Up until that point, the return of the returnees had had devastating consequences. Daughters were disowned by their fathers. Sons were frog marched to police stations by sobbing mothers who knew deep in their hearts that the time with their wanted sons was limited and that hiding them without the knowledge of authorities would put whole families in danger.
Those taken to police were registered, to remain within earshot distance of law enforcement while walking around with targets on their backs.
The majority however survived outside the boundaries of being disowned or outed to the police. They retreated into their cells in different parts of the country with nothing but the guns on their shoulders and their experiences of guerrilla warfare.
After coming back from the brutal war, they never really found forgiveness from the state. Neither were they free from suspicion from other returnees with whom they served in Somalia. A compromise became necessary.
The compromise came in the form of a proposal by Bakari, the charming man who somehow got the ear of those in charge of security within his county, Kwale.
When bakari next made contact with the chief, the state was ready for him. The state was ready to grant them amnesty on condition that they fully surrender and know that they would be under surveillance for the rest of their lives.
He had no problem. He left the meeting location somewhere in Ukunda Town and took the news back to his people. He told them the government was ready to give them three things: Amnesty, facilitation and integration.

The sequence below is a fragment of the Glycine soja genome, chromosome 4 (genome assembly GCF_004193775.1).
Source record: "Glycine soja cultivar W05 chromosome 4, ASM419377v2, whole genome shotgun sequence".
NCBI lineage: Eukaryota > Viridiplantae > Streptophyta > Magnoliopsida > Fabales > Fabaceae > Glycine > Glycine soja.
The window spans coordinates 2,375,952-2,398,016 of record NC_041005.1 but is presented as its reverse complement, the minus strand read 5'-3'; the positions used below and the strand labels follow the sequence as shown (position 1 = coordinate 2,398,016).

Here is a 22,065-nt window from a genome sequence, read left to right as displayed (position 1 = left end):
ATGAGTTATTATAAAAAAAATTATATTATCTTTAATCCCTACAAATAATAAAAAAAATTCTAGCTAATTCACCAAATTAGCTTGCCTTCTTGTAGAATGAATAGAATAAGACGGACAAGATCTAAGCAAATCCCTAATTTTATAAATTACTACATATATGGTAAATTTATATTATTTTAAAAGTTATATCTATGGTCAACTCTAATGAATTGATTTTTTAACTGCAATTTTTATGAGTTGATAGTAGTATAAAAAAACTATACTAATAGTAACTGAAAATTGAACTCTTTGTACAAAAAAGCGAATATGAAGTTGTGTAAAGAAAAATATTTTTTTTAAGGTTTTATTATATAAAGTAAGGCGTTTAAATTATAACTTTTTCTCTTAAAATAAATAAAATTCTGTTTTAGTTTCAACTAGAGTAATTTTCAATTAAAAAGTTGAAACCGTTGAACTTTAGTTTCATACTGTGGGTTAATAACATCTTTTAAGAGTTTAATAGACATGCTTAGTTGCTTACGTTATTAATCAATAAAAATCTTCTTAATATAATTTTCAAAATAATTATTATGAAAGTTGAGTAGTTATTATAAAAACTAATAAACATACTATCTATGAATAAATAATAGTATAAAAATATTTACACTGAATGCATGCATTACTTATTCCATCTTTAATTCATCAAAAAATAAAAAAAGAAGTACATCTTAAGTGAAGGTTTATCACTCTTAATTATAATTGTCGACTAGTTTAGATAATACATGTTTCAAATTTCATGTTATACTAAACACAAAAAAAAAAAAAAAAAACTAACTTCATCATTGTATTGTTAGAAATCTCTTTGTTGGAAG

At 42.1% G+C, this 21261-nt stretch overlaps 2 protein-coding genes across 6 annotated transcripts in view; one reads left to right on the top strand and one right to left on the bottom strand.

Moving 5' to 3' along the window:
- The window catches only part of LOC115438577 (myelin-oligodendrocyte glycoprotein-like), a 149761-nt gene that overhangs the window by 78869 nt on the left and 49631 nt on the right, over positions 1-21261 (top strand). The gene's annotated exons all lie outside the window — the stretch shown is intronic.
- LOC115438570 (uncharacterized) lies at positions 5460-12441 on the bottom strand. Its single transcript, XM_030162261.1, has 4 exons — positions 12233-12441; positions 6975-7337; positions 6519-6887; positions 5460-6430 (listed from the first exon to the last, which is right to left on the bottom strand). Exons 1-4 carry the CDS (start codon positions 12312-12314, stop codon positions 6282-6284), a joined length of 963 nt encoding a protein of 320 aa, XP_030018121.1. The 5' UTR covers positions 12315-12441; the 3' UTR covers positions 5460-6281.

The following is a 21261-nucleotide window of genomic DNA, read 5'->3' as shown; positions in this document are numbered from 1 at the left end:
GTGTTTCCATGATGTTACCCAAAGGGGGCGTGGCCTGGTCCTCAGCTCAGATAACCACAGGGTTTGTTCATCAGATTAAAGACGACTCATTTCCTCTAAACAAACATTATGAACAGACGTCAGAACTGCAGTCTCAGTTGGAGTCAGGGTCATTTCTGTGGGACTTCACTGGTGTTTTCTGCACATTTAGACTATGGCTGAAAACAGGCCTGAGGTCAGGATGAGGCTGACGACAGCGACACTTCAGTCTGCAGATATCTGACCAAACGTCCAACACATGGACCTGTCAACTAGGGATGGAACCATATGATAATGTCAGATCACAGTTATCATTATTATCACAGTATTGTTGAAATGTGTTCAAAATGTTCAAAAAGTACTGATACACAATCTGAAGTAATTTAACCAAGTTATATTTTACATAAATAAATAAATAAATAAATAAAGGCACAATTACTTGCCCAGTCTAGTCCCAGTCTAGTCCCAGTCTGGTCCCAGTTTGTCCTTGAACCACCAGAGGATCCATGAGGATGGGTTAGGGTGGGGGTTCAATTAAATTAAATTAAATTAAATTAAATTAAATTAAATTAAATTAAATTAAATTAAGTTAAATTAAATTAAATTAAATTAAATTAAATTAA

“The returnees agreed to first register 60 of their members with government as a pilot. They wanted to see how this would go,” a source who was part of setting up the government amnesty programme said.
The 60 were the less militant ones. Men and women who’d been in Somalia for less than a year. Their experience in combat and participation in terrorism paled in significance to what others had done.
After a series of consultative meetings between different county commanders from Tana River, Mombasa, Kwale, Kilifi and Lamu, the list was pushed further up to the Ministry of Interior where insiders say it was received by the then minister Joseph Nkaissery in Nairobi.
But there was a problem. No one in government knew what would happen after the 60 men and women presented themselves to the state. It didn’t seem like there was a plan in place.
“Some of those in charge of the amnesty did not understand the complexity of the problem properly,” Joseph Kaguthi, the former chair of the Nyumba Kumi Initiative and one of those entrusted by government to midwife the program said.